Like Kahoot, the power of the form comes in the results. All responses from a Google Form are stored and organized in a Google Sheet, automatically created within Google Drive. When a form is submitted by a user, each question fills a different column, and each entry a new row.

The result is an easy-to-organize spreadsheet of data. Most anything you can do to an Excel spreadsheet, you can also do in a Google Sheet.

google forms

Another advantage is that, when using Google Forms created within a Google Apps for Education account, it can be restricted to just users within the domain (i.e., your school) and can also automatically record usernames, which are usually e-mail addresses.

By recording usernames, no typo or mistake can stop you from clearly identifying student responses, and more importantly, using the data to drive instruction.

I use a Google Form to learn about students’ interests, learning styles, and extracurriculars. I sort the results by class period and student name, and now have an organized database of important information to connect with my students—I can easily leverage this data for learning opportunities.

Both Google Sheets and Forms have great add-ons, which are free programs that add functionality to the app. For example, Flubaroo, can automatically grade the results of a Google Form, provide the scores and feedback to students, and color code low-scoring questions and students.

With forms, assessment can be automated, the data can be communicated quickly, and the results can be used in a meaningful way in time to improve student learning and achievement.

A third strategy for using Google Forms is to create an exit ticket for demonstrating learning. Instead of leaving the classroom with 30 slips of paper, learning is now documented and organized online, making it easy to share, return to, or analyze for further use or instruction.

More: 10 Ways to Use Google Forms in the Classroom

Twitter

Connected educators know the power of Twitter and social media in our professional lives and learning, and using Twitter with students to connect, collaborate, and demonstrate learning is an effective way to develop 21st century, Common Core, and digital citizenship skills.

This year, all of my students have Twitter accounts, and we Tweet with a class hashtag regularly. Using #SchoenTell, students share pictures, video and written snapshots of the learning that goes on in our classroom.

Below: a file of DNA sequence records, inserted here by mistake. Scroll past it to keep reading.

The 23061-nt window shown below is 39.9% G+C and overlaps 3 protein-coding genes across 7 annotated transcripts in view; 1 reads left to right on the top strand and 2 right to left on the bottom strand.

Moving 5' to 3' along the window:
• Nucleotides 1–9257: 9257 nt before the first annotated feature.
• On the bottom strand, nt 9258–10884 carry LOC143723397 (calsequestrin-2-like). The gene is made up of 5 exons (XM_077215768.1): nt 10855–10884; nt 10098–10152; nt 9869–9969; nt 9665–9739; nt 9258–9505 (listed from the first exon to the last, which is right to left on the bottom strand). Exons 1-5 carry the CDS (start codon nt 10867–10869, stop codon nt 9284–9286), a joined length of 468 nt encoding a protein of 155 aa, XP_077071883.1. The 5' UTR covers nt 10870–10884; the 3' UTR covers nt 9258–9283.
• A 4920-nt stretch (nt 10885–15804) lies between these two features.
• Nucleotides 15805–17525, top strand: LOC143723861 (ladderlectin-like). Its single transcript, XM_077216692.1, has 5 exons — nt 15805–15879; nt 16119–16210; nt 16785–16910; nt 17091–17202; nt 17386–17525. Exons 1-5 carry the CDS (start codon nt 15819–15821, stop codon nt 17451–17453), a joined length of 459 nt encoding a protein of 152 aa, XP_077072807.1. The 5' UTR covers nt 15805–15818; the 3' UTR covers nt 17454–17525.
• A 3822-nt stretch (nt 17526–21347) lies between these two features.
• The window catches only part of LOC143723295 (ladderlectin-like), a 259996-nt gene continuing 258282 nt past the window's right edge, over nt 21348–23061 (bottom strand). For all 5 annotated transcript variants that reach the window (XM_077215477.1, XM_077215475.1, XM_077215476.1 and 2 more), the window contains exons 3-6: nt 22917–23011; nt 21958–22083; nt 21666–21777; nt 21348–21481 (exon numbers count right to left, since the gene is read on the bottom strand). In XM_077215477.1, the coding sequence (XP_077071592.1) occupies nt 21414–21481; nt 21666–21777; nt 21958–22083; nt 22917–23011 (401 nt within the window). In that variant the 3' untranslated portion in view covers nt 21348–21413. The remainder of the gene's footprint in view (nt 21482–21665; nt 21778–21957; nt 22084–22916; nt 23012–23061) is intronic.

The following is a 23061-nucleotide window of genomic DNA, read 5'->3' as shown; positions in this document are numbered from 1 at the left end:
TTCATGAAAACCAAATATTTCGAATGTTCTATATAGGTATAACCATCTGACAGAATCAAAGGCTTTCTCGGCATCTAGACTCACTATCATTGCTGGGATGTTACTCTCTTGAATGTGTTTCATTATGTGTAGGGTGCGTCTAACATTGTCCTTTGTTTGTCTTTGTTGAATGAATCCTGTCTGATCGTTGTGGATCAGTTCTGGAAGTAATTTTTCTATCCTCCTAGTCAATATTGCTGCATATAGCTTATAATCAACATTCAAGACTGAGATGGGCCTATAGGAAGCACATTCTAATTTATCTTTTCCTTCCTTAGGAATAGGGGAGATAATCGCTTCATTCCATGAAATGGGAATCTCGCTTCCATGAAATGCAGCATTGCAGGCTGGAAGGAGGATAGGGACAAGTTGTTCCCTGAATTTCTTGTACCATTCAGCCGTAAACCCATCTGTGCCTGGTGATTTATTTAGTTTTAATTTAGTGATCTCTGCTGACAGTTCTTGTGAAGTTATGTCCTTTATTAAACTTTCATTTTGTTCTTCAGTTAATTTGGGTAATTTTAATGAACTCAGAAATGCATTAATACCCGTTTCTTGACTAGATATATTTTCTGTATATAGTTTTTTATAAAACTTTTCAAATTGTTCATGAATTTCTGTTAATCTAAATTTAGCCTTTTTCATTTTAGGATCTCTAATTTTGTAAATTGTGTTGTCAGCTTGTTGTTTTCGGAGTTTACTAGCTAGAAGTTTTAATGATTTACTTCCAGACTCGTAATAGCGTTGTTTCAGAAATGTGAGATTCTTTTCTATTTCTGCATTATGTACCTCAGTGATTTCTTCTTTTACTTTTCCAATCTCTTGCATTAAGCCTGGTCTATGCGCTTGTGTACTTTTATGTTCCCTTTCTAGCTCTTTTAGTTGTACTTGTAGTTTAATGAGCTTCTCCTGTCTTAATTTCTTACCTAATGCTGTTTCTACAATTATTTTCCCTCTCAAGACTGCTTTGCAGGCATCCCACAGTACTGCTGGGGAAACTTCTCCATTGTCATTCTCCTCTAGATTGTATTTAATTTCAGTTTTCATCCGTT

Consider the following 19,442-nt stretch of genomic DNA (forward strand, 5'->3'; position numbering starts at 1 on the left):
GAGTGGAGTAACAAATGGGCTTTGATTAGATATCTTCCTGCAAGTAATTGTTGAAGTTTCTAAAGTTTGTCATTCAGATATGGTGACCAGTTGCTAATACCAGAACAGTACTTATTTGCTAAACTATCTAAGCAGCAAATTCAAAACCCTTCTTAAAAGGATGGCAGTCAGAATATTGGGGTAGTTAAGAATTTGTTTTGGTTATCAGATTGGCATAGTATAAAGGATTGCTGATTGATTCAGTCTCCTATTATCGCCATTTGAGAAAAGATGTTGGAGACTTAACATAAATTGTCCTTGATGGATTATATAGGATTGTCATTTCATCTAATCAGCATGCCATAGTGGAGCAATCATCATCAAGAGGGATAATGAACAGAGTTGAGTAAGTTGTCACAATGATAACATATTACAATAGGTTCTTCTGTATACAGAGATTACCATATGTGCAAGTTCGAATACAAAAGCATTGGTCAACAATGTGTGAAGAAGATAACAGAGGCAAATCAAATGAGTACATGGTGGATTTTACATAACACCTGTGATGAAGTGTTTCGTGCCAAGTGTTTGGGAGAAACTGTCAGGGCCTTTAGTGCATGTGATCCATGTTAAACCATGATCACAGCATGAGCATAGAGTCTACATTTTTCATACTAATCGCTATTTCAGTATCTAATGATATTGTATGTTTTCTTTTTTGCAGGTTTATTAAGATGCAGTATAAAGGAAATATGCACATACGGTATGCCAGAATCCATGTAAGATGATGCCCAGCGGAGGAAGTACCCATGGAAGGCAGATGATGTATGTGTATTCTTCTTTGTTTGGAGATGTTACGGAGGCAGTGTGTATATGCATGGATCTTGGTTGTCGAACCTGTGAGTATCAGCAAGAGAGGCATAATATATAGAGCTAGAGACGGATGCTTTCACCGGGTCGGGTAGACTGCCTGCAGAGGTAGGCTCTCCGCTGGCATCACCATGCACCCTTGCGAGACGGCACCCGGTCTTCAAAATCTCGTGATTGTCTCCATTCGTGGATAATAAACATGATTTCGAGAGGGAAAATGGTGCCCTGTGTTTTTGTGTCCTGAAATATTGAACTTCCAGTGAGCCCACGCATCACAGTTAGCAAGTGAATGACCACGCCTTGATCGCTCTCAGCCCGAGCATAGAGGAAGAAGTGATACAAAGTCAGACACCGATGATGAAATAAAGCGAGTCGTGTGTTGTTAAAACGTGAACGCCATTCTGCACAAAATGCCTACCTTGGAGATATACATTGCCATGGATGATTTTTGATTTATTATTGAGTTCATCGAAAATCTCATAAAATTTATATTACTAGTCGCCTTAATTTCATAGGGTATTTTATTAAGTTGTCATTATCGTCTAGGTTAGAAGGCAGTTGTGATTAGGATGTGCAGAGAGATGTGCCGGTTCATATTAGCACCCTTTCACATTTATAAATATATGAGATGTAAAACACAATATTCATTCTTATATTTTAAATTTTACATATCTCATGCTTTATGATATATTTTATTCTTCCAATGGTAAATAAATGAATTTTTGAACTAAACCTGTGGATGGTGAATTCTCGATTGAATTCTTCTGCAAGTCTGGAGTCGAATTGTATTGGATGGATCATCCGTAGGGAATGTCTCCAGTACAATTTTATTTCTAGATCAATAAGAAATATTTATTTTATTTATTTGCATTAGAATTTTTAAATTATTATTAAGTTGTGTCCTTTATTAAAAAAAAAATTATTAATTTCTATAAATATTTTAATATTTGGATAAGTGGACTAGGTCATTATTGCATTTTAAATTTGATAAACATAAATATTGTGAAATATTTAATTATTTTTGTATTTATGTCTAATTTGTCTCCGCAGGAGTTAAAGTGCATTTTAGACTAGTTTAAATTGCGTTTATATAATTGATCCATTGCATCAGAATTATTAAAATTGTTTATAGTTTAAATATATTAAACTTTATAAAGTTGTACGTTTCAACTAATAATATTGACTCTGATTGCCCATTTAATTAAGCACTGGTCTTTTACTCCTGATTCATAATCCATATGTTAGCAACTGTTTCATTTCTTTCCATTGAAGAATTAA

Right now, many of these posts are assigned and directed, but I hope to leverage that practice and social media engagement into true learning opportunities in coming weeks.

For example, there’s no better way to find expert sources for research in the 21st century than through social media. I model my own use of Twitter for learning and growth for students, showing my questions, thoughts and connections, and encourage them to do the same. When a student wants to research life on Mars for his Genius Hour project, he can follow real-life astronauts, ask them questions, and interact in a way never possible before. But then what? Social media is a powerful tool, but how can we use it document learning and for data? By organizing your tweets with a class or school hashtag, a quick search creates an authentic, live, and public archive of your students’ learning, progress and output. Whether students are tweeting themselves or using a class account, or you’re tweeting the learning, there are many strategies to share their learning through social media (for more about students Tweeting from a class account, read this article). Effective and purposeful use of social media allows you to share the great learning going on in their classrooms and connect with other stakeholders around the world. You can use it to gather data, promote positive 21st century skills, and share with an authentic audience like never before. 

A quick search on Google will help you find dozens of online tools to engage students, collect data, and assess formative and summative learning. Kahoot, Google Forms and Twitter are three easy ones to get you started. Share your favorite tools for data or assessment on Twitter or at aschoenbart.com.

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3 Free Apps to Dive Into Student Learning